contributor and civil rights and law professor avery friedman. morning, avery. >> good morning, carol. >> i think the thing that stands out for most people is that this man was convicted of murder for killing his grandmother who was 92 years old. apparently he beat her to death and he was on parole. he only served 17 years. how is that possible? >> yeah, it seems impossible to happen. but if you study this, spengler was in his late 20s when he committed this murder. and one would expect that he would have spent the rest of his life in the new york penal system. the fact is, though, that he was paroled out and actually had an obligation to report to his parole officer until this happened. but the fact is that it struck me as virtually impossible for the parole department not to know that this guy was a problem. the fact that he committed this murder -- again, even though he was in his 20s, unless he was a model person in the penitentiary, it would seem pretty obvious that there was a problem with this guy and of course the worst happened here. and we will never know, although we do tend to t
disputes. things like the civil rights fights of the 1960s. now it is routine. it requires really 60 votes to do anything in the senate. we have this intense level of party line voting with the filibuster. it's like a parliament system without majority rule. then you have the informal analog to that in the house which the majority party says, we're not going to bring anything up. it has to have 218 votes but it has to have a majority of the majority which gives a veto to the republican wing of the conservative party. that's where we'restick stuck right now. >> let's bring in lisa dejardan. is there in this particular case -- >> reporter: i'm hesitant to get into it because it gets into senate procedure. the simplest would be if the leaders agree not to invoke that 60-vote requirement. if they agree a majority would be enough. for that to work, the rest of the senate would then have to essentially allow it to. there would have to be no one that attempts a filibuster. that's the easiest way to get around the 60 votes. another way is to possibly use some sort of budget measure that could be p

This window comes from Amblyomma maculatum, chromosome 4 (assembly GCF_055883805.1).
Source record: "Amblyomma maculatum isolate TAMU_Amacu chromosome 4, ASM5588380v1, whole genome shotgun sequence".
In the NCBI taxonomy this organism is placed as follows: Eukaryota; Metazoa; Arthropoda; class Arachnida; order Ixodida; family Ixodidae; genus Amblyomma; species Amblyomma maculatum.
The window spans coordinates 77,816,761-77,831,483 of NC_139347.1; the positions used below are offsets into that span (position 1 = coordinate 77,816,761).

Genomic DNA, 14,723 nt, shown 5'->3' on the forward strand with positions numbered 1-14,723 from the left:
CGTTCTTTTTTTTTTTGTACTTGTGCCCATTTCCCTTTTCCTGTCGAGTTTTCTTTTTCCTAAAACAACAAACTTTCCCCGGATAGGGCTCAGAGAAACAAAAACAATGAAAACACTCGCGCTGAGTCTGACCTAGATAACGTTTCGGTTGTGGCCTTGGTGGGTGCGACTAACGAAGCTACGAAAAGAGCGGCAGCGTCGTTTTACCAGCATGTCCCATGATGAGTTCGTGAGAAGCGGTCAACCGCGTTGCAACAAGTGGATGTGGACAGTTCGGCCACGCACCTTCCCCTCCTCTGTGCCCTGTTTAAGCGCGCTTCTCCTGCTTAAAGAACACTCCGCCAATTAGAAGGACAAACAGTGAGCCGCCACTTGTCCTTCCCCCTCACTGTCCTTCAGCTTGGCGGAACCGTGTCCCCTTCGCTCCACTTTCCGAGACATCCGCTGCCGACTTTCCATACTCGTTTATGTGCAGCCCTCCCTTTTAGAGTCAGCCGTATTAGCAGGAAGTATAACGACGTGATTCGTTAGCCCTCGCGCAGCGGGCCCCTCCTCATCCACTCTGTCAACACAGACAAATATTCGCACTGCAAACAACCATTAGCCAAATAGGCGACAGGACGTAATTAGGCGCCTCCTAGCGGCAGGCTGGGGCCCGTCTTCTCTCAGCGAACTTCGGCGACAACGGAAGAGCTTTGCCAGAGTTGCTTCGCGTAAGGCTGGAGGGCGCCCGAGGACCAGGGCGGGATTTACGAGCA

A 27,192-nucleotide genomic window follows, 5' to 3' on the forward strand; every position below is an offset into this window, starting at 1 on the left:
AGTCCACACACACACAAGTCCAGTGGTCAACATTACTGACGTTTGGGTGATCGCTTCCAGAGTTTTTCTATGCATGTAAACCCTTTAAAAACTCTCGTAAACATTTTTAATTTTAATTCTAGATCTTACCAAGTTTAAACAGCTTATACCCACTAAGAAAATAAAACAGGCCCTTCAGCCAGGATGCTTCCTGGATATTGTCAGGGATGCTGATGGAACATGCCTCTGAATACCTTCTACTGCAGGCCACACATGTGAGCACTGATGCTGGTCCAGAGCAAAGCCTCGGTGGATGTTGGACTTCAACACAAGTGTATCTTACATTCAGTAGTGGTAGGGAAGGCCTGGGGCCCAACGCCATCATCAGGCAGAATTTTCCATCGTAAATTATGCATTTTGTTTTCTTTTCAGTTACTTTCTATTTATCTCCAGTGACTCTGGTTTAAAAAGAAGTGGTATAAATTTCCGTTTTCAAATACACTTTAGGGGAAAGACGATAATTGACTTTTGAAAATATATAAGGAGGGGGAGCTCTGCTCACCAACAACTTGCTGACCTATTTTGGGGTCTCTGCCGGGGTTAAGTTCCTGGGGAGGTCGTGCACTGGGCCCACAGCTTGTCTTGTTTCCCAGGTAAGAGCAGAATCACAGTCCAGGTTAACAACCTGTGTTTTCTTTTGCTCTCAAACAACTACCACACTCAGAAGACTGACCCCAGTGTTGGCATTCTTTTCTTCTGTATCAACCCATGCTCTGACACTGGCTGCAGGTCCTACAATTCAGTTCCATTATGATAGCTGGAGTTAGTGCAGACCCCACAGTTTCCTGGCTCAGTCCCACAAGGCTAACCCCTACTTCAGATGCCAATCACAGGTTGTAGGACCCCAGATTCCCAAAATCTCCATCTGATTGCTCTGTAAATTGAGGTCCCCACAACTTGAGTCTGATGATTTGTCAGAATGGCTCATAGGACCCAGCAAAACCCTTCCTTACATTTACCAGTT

the truck was actually carrying. there is no word yetcaused this. jamie: well, right now there is word of a high level defection in syria's civil war as the general of the country's military police reportedly switches sides and joins the opposition. ambassador john bolton joining us now, former u.n. ambassador to the united nations fox news contributor. am bass do, great to see you. thanks for joining us. >> good morning. merry christmas belatedly. jamie: merry christmas to you. how significant is this defection away from assad. >> i think it has couple important aspects. this is another high level general. there is political implication there. we'll have to wait and see whether it induces other regime military authorities to defect as well. second, for the opposition undoubtedly this will give them important information about what's going on inside assad's military, perhaps inside the regime itself. what's the disposition of forces? are they well-armed? what is their morale? where might they be vulnerable? whether this general is welcomed by the opposition and contributes to them mili
Search Results 0 to 7 of about 8 (some duplicates have been removed)